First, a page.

Visualising time in the human brain

- Laboratoire de Neurosciences Cognitives, Marseille

Abstract: We all have a sense of time. Yet it is a particularly intangible sensation. So how is time represented in the brain? Functional neuroimaging studies of time perception frequently employ duration judgement tasks (“is this stimulus shorter/longer than another?”), Such timing studies typically identify structures traditionally implicated in motor function (SMA, basal ganglia) despite non-motor task goals. Yet duration judgements are not the only way of measuring how accurately time is perceived. Being able to predict when relevant events are likely to occur allows us to orient attentional resources to the predicted moment in time, thereby enhancing how quickly and accurately events are processed. Speeded response times (RT) to temporally predictable events are therefore another, more indirect, measure of the internal representation of time. Indeed, they may even be a more suitable method for studying timing in cognitively fragile populations. Interestingly, fMRI studies have shown that the RT benefits of temporal predictability engage left inferior parietal cortex, an area that has been linked to motor intention. The neuroanatomical overlap between timing and motor function might have functional significance for the way in which we build up a “sense” of time.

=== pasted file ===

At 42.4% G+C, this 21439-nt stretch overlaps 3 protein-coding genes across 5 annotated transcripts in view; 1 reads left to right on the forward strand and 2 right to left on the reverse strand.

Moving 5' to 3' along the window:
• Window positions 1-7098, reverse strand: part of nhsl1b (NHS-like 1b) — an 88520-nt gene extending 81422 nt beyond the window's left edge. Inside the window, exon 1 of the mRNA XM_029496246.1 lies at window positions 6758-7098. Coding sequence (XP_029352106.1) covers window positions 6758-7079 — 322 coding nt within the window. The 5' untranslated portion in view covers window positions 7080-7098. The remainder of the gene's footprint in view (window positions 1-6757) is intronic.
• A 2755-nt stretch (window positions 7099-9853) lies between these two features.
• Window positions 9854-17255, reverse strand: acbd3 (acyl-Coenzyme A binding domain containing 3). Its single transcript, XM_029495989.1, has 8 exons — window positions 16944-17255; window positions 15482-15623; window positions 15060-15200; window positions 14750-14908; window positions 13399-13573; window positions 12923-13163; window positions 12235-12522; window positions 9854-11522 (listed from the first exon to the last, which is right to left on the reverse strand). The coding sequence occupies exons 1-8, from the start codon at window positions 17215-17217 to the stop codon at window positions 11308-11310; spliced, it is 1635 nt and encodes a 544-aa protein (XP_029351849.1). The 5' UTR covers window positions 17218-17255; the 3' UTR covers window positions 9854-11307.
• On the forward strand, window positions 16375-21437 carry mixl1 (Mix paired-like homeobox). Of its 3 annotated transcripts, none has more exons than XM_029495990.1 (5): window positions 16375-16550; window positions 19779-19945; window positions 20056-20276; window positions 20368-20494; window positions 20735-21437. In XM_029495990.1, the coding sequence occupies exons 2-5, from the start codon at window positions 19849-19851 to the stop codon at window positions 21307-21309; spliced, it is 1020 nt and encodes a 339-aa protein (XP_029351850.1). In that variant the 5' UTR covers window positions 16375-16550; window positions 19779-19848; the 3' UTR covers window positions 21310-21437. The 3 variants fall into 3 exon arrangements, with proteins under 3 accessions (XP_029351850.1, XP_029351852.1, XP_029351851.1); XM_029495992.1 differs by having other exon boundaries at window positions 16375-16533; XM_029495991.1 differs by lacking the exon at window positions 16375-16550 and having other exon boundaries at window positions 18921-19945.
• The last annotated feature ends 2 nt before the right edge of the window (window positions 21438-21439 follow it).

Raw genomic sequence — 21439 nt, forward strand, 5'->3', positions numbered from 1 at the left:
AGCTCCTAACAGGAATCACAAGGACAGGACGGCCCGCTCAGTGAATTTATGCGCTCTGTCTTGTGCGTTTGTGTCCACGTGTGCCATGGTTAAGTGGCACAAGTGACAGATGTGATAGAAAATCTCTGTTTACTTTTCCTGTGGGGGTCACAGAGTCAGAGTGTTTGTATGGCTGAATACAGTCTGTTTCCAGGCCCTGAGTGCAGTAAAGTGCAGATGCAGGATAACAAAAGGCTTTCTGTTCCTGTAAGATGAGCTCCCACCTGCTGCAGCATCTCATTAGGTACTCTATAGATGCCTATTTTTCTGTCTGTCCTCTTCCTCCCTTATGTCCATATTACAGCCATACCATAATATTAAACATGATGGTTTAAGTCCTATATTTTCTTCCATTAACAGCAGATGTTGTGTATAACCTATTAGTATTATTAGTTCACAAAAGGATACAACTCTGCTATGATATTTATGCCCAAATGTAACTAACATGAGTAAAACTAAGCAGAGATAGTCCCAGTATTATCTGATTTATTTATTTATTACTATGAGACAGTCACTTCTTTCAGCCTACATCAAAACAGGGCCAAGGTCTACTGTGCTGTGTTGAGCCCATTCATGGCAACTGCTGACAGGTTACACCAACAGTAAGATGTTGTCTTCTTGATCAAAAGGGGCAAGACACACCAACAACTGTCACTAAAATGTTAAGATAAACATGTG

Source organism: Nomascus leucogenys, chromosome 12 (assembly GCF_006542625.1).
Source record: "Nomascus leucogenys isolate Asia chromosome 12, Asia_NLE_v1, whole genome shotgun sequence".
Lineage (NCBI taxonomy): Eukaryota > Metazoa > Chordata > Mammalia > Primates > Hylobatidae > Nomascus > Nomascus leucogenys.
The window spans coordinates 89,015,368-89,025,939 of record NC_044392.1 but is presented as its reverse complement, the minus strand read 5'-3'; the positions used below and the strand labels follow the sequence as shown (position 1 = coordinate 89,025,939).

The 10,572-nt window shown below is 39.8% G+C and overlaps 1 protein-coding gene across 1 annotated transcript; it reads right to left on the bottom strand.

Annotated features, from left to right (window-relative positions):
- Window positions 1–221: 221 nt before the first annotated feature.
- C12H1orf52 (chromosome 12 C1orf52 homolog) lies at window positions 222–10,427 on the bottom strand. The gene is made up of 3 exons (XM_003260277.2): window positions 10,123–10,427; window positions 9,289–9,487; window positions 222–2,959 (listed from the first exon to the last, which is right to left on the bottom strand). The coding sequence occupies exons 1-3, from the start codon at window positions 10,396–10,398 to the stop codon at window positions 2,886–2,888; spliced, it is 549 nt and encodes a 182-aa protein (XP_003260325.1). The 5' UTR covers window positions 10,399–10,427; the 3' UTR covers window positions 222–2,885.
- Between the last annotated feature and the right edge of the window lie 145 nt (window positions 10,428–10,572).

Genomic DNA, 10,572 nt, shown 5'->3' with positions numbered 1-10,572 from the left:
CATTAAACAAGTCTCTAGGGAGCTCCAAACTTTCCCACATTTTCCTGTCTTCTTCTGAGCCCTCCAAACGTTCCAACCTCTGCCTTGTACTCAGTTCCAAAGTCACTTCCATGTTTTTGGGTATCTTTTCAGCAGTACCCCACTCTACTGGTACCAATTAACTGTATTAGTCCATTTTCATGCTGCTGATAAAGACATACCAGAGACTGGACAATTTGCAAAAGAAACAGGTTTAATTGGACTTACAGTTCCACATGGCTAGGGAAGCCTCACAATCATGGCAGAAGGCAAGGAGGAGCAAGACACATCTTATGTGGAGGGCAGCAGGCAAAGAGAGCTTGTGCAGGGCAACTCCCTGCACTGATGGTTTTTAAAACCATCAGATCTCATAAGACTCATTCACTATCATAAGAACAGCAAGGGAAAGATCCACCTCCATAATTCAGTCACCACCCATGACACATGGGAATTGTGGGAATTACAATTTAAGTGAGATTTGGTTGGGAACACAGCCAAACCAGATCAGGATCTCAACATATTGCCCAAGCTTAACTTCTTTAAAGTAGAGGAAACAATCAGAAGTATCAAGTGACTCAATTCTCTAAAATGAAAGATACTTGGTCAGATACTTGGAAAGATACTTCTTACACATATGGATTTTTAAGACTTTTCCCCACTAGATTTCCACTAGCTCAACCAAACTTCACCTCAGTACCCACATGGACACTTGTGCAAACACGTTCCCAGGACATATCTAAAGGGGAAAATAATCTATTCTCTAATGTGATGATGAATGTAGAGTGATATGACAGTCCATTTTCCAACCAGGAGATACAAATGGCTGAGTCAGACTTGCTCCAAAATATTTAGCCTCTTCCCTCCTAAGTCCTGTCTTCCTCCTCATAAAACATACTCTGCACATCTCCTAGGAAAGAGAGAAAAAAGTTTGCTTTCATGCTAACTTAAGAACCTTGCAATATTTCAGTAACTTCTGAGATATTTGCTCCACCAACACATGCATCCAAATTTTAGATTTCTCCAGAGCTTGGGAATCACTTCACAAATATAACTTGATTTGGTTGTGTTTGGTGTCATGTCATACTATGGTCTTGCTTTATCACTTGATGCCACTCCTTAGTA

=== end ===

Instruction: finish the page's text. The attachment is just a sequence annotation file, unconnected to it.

Invited by D. Robbe

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